Windmill at Night, Balliang, Victoria

Here we go again. Following on from the theme in the last post, this will detail stumbling around in the dark trying to take photos of a windmill at night near Balliang. Before I get to that though, I just realised in a few months I’ll have been in the same job for 25 years. Huh? Why would I do that? Even worse is I’m back at work in a week after some time off and am feeling mildly suicidal.

That’s not all though. Something else that’s made me suicidal is it’s taken me 49 years to work out food sources which are brightly coloured, but not natural, give me a headache. Oh no! The object for this self-discovery was a humble packet of ‘Lifesavers Fruit Tingles’. Come on, it says fruit on the packet, so it has to be healthy. Right? They’re in all the colours of fruit including an unusual speckled variety, which to my eyes appears to combine multiple pieces of fruit in the one package. Super-fruit!

There I was the other night, munching away on a packet which led to another and something came over me. Feeling a bit of a headache, I went to bed and woke up with an ABSOLUTE THUMPER in which I thought my head was about to explode. It can only be one thing. I had a Fruit Tingle hangover!! Since then I’ve been without sugar and feeling better, but I’ve still got one packet left sitting around teasing me. I’m telling you now. Times are tough out west.



Anyway, besides learning sugar doesn’t agree with me, I’ve also learnt a thing or two about night photography. The most important lesson so far when going out after the sun has gone down, is it’s dark. Did you realise this, or am I teaching you something new as well? Surely the latter?

I discovered this on my first visit to an object which is quite familiar to anyone who’s travelled around rural Australia. The humble windmill.

I’d always considered a windmill would make a good subject for a night picture. The only trouble is, when I started looking out for them they always appeared to be in an awkward position to photograph. Sitting well within a property is a problem, as I didn’t want to be sneaking around at night and getting caught by some farmer with a piece of straw between his teeth wielding a shotgun.

I didn’t give up looking though and the other week I was driving towards the Brisbane Ranges (take note. The Brisbane Ranges are absolutely nowhere near Brisbane) when I saw a windmill sitting right next to a road and even better, it was surrounded by acres of open land. Taking note of the position, I returned in the dark with camera and tripod.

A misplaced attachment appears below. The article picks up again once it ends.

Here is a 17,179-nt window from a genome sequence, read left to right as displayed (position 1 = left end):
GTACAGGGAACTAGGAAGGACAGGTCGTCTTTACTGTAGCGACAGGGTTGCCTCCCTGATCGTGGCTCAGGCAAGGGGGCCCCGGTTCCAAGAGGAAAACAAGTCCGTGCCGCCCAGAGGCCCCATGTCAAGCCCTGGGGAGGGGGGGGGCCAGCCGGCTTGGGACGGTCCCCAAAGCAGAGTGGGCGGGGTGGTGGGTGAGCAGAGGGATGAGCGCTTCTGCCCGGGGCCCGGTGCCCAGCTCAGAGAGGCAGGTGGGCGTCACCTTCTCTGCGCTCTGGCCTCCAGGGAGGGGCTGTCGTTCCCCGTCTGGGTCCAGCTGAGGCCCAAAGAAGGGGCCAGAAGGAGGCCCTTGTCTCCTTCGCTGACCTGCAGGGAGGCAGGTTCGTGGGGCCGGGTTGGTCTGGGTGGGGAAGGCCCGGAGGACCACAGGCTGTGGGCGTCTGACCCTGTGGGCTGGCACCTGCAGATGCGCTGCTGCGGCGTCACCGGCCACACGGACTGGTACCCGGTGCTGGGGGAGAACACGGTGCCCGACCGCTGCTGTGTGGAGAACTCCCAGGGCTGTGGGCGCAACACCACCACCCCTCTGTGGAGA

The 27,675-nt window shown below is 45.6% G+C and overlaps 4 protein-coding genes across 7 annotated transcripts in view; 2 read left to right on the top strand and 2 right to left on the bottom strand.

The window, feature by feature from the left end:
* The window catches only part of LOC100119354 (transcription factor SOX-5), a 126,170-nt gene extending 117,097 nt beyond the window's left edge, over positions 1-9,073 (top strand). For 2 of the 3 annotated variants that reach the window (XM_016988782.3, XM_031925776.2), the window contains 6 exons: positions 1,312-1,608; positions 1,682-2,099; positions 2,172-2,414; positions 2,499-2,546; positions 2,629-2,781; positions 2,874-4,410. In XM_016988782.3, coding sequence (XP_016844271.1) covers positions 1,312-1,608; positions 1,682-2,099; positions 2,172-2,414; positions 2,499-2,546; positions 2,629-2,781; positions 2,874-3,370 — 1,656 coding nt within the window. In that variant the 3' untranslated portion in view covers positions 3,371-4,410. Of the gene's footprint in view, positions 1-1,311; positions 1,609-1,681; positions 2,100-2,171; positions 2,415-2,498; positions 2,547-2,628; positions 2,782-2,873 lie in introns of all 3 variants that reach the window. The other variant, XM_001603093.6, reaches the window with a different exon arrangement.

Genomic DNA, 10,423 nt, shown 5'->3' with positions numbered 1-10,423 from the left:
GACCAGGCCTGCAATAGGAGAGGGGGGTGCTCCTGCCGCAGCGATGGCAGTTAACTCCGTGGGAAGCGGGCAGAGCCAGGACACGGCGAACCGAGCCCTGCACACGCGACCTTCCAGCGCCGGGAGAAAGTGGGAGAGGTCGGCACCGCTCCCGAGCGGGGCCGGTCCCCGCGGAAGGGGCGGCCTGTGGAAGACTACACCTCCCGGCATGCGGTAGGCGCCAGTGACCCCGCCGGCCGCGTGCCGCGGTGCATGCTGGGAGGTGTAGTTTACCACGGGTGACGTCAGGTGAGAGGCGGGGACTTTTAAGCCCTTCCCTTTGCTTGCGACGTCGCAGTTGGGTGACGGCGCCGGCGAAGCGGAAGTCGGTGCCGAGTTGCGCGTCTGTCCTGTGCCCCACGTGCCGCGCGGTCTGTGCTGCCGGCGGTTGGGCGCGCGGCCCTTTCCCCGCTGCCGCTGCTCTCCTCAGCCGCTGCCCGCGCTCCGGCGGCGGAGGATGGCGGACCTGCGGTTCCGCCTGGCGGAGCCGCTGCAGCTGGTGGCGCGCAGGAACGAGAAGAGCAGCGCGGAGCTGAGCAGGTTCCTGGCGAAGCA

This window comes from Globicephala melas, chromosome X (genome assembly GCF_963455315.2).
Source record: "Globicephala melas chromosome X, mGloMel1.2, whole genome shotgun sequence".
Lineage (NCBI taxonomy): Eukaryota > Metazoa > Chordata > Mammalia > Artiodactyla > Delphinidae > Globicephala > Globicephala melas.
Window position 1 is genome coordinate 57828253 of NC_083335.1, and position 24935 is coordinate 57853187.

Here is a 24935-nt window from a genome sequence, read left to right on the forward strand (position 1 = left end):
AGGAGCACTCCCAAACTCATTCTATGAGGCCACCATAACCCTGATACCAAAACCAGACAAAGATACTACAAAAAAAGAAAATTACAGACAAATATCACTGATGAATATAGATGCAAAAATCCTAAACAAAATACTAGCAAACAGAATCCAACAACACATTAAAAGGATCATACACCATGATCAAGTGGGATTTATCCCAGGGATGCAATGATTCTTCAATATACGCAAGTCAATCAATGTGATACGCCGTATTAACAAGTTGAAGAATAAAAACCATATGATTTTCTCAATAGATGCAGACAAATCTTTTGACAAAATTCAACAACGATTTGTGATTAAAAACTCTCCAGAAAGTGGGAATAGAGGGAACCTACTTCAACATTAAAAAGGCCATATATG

This is the tale of two trips though. On the first it was moonless and on the second it was practically full. Talk about a difference. Oh yeah, this at times will slip into ‘camera wanker’ talk, so I apologise for that.

Let’s start off though with the first trip and the handful of photos I took. Finding the windmill in the dark wasn’t a problem, but the first thing I noticed upon arriving is there’s a small dam I hadn’t seen when blasting past on the highway.


Mm… It was also absolutely pitch black, but I did have my hiking headlamp with me. It didn’t seem to help much, as I stumbled around in long grass which seemed to contain a pothole every inch, trying to get closer to the windmill. In the end I was getting worried about breaking an ankle, so elected to go for a ‘distance’ approach instead.

First problem. How do you focus the camera when you can’t see the object you’re trying to photograph? I’d shine my headlamp which has the beam distance of a wet candle, but I could barely see that feeble light on the standing object through the viewfinder. A handful of blurry photos later, I pulled out the heavy artillery. Yes, I got back in my car, turned it around in the grass and blasted the windmill with high beams. I’d then hop out, focus the camera and leave it with a 10 second shutter delay, which gave me time to get back to the car and turn the lights off. Phew. That’s annoying, plus labour intensive.